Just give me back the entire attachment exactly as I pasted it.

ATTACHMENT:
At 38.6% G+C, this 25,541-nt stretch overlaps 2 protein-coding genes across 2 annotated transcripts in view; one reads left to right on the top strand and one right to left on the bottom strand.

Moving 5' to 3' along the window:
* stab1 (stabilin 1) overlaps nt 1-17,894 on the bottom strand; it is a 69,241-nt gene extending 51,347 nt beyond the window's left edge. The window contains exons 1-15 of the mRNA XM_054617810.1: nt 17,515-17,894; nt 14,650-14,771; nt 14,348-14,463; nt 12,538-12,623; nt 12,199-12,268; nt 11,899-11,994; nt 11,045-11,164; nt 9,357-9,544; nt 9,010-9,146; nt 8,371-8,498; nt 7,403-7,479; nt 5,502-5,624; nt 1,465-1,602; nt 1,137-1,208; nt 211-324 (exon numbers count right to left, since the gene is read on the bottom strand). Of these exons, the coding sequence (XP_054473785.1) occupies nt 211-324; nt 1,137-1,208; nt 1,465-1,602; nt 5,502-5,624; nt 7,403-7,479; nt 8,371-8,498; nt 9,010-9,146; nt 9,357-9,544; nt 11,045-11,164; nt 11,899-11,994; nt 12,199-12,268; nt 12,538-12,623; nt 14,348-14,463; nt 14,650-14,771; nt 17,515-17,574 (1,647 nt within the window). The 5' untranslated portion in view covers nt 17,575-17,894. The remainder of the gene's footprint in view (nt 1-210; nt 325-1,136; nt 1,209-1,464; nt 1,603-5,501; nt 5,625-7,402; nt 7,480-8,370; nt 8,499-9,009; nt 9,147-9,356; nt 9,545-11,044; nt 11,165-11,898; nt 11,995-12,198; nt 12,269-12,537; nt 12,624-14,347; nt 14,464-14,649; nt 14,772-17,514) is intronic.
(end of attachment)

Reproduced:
At 38.6% G+C, this 25,541-nt stretch overlaps 2 protein-coding genes across 2 annotated transcripts in view; one reads left to right on the top strand and one right to left on the bottom strand.

Moving 5' to 3' along the window:
* stab1 (stabilin 1) overlaps nt 1-17,894 on the bottom strand; it is a 69,241-nt gene extending 51,347 nt beyond the window's left edge. The window contains exons 1-15 of the mRNA XM_054617810.1: nt 17,515-17,894; nt 14,650-14,771; nt 14,348-14,463; nt 12,538-12,623; nt 12,199-12,268; nt 11,899-11,994; nt 11,045-11,164; nt 9,357-9,544; nt 9,010-9,146; nt 8,371-8,498; nt 7,403-7,479; nt 5,502-5,624; nt 1,465-1,602; nt 1,137-1,208; nt 211-324 (exon numbers count right to left, since the gene is read on the bottom strand). Of these exons, the coding sequence (XP_054473785.1) occupies nt 211-324; nt 1,137-1,208; nt 1,465-1,602; nt 5,502-5,624; nt 7,403-7,479; nt 8,371-8,498; nt 9,010-9,146; nt 9,357-9,544; nt 11,045-11,164; nt 11,899-11,994; nt 12,199-12,268; nt 12,538-12,623; nt 14,348-14,463; nt 14,650-14,771; nt 17,515-17,574 (1,647 nt within the window). The 5' untranslated portion in view covers nt 17,575-17,894. The remainder of the gene's footprint in view (nt 1-210; nt 325-1,136; nt 1,209-1,464; nt 1,603-5,501; nt 5,625-7,402; nt 7,480-8,370; nt 8,499-9,009; nt 9,147-9,356; nt 9,545-11,044; nt 11,165-11,898; nt 11,995-12,198; nt 12,269-12,537; nt 12,624-14,347; nt 14,464-14,649; nt 14,772-17,514) is intronic.